I am a big follower of several physician experts in the field of chronic inflammation and the gut. It’s important to know that many of us are walking around with gut inflammation that we are not even aware of. Unfortunately, this often predisposes us to disease.
According to a well-known researcher, Alessio Fasano, all disease begins in the leaky gut, with several factors creating the “perfect storm” for chronic inflammatory disease development including[i]:
- Genetic Vulnerability
- Environmental Triggers
- Altered Microbiome (dysbiosis)
- Intestinal Permeability
- Systemic Immune Response
What this means if you have inherited genes that make you vulnerable, you may or may not develop the disease unless the other factors are present. In fact, our genes only represent around 10% of the risk for the majority of diseases. This is good news, as it means we can prevent disease and that our genes are not our destiny.
There is an activation pathway for leaky gut that has been well studied. Zonulin, a group of proteins, modulates the gut permeability of the gut lining barrier. When activated, it opens and allows things like food particles or gut bacteria to leak out into the circulation.
I learned that I have 2 genes for gluten sensitivity. I have a family history of autoimmune, cardiovascular, and cancer disease. I also was eating the Standard American Diet (SAD) diet for many years. Gluten sensitivity activates zonulin, creating intestinal permeability, also known as a leaky gut. When food particles leak into circulation, immune reactions can occur. Based on where your body has the weakest link, which in my case was my thyroid, disease can result.
To reduce my genetic vulnerability to developing additional autoimmune diseases related to gluten sensitivity, it was critical that I went on a strictly gluten-free diet, which I did over 8 years ago. If I chose to ignore this, my chances of developing other autoimmune diseases would be significantly increased. It was also important to eliminate all gluten-containing cosmetics and skincare products.
I had also tested my gut for bad bugs called pathogens and I had work to do to rebalance my gut. My microbiome where all the bugs live in the intestinal lining, which is only one cell thick, showed overgrowth of some gut bugs as well as some that were not supposed to be there. It also showed that I had significant inflammation, signs of a systemic immune response. I also tested for additional food sensitivities and found quite a few additional foods I was sensitive to. To address the inflammation and gut dysbiosis, I went on a 90-day program eliminating the foods I was sensitive to and rebalanced my gut with natural supplements.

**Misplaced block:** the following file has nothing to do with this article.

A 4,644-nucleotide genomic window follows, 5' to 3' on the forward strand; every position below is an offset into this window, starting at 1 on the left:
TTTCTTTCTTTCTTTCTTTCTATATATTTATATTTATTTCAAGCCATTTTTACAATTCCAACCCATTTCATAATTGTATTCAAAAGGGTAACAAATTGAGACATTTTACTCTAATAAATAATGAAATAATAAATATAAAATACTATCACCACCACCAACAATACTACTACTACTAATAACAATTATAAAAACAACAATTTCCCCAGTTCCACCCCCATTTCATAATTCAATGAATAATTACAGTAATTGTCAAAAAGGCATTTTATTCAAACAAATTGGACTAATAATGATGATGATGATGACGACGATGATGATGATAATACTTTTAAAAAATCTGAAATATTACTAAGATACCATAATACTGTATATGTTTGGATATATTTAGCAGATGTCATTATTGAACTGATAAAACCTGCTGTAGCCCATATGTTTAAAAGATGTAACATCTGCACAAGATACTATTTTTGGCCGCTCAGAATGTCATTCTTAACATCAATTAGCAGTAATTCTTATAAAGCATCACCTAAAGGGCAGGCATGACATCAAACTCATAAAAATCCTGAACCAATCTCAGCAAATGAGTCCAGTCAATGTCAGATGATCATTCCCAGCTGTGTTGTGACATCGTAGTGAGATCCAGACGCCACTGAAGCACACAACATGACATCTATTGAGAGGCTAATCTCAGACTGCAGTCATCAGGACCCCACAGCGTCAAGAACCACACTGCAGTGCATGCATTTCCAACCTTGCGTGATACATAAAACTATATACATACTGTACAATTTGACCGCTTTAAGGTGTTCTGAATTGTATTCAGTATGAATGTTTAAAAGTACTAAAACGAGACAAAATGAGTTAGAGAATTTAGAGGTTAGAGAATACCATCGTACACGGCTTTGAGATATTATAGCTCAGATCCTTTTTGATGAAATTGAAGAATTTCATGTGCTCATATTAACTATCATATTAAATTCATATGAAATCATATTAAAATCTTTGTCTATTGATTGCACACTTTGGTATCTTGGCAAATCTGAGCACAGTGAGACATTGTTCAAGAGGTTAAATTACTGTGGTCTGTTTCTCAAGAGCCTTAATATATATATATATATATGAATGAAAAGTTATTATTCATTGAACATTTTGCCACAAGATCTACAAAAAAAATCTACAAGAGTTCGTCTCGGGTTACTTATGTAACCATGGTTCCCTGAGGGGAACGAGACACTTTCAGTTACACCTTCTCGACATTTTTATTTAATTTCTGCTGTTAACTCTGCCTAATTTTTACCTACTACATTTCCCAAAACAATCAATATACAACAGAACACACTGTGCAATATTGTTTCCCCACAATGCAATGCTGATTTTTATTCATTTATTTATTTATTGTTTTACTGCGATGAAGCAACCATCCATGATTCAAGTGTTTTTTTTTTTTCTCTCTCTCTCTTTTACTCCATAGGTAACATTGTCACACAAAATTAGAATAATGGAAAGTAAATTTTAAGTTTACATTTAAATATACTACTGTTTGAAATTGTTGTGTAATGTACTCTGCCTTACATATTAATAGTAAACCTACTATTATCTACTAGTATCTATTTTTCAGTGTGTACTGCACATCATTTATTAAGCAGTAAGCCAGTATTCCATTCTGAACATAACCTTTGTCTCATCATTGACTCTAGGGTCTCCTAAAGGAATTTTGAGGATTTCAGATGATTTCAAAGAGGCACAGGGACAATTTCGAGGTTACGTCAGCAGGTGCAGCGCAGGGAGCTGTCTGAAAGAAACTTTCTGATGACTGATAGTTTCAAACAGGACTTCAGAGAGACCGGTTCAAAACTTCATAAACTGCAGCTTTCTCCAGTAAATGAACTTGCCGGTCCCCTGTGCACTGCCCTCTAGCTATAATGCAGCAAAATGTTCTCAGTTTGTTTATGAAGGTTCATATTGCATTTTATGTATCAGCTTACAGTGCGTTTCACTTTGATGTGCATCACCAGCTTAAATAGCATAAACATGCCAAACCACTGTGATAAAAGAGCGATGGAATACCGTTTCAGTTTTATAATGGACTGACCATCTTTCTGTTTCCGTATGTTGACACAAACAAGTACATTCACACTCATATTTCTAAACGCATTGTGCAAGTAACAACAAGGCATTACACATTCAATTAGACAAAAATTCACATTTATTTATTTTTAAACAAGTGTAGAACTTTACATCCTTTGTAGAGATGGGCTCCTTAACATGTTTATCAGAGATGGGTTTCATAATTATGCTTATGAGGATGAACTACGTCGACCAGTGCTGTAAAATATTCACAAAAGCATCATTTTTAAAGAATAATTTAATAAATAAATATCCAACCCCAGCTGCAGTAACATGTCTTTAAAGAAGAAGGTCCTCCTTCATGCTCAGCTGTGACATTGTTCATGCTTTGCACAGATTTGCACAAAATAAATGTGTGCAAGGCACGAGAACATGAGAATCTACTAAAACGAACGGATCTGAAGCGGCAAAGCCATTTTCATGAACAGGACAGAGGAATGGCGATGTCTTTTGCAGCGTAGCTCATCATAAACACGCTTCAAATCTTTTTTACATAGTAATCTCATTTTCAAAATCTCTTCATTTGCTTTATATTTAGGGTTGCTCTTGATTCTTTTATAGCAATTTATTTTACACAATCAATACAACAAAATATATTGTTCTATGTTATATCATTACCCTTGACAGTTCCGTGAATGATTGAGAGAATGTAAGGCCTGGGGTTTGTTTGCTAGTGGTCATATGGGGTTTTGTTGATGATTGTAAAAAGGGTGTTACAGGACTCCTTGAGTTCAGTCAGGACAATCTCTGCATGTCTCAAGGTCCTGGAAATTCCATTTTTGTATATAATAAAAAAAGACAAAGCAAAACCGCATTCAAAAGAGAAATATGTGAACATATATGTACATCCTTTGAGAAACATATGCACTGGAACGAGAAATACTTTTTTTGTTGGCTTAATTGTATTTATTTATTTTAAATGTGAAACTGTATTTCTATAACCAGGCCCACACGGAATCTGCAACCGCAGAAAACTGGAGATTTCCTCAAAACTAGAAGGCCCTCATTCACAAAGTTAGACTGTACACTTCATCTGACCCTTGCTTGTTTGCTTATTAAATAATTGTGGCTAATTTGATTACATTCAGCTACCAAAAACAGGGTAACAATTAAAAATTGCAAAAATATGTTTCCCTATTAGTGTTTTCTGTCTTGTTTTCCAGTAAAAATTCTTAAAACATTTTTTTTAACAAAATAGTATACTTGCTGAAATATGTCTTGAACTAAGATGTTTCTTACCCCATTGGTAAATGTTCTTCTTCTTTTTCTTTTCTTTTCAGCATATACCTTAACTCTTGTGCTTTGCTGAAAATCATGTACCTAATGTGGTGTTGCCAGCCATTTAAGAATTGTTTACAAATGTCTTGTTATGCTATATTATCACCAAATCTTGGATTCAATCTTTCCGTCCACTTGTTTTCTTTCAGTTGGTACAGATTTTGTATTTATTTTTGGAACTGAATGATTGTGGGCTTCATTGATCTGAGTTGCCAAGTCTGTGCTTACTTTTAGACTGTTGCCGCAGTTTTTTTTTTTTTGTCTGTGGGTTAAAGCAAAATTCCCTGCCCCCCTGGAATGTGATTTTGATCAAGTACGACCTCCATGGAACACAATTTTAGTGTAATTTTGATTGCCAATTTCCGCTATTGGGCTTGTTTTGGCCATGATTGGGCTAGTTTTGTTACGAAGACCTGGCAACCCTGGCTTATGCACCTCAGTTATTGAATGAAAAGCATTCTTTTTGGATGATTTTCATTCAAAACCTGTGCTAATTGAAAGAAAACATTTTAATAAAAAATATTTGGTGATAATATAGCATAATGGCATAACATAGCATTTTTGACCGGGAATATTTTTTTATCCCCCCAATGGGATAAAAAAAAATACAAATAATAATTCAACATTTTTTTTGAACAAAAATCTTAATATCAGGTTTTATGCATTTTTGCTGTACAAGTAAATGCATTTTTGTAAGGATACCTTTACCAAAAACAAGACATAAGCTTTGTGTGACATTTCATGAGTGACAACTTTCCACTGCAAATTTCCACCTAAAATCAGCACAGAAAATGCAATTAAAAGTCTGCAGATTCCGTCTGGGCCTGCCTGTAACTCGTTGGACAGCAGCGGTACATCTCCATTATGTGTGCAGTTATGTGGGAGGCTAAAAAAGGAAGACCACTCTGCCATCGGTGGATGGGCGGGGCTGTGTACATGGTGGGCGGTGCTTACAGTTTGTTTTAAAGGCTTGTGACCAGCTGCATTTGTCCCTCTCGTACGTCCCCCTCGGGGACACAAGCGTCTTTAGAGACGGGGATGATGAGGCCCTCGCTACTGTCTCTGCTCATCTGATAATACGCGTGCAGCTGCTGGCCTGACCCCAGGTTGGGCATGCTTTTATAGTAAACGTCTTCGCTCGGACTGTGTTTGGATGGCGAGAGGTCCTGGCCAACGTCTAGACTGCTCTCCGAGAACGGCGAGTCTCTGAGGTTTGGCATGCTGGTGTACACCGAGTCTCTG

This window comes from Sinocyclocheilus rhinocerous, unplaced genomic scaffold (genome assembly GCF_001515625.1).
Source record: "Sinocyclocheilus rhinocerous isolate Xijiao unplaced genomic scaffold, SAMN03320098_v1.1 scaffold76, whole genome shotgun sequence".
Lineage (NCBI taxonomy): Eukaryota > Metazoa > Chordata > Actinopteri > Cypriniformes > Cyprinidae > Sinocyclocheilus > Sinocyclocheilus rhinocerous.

Another thing that I could control aside from having gluten as an environmental trigger, was to eliminate toxins such as silver mercury-containing dental amalgams. As I did have mercury in my system, I had my amalgams replaced with non-toxic materials and did a detoxification program to help eliminate mercury from my system.
So, you can see, that I had all the factors for chronic inflammatory disease. Through rebalancing my body, I was able to reduce markers of inflammation and reduce symptoms.
In the referenced study, the following diseases were reported to specifically be linked to zonulin pathways. Whether you have a predisposition for autoimmune disease (multiple sclerosis, ankylosing spondylitis), heart disease, cancer (glioma, hepatocellular carcinoma), intestinal disease (inflammatory bowel disease, celiac) metabolic disorders (obesity, insulin resistance, diabetes), or neuro-inflammatory disease (autism spectrum, schizophrenia, major depressive disorder), it’s important to know that you can navigate around the perfect storm to rebalance your body.
Even once disease is present, focusing on re-balancing your body has been shown to reduce or even eliminate disease. If you are interested in finding out more about how you can test, not guess with functional lab testing and a holistic healing protocol, get a free discovery call here.
[i] Fasano A. All disease begins in the (leaky) gut: role of zonulin-mediated gut permeability in the pathogenesis of some chronic inflammatory diseases. F1000Res. 2020;9:F1000 Faculty Rev-69. Published 2020 Jan 31. doi:10.12688/f1000research.20510.1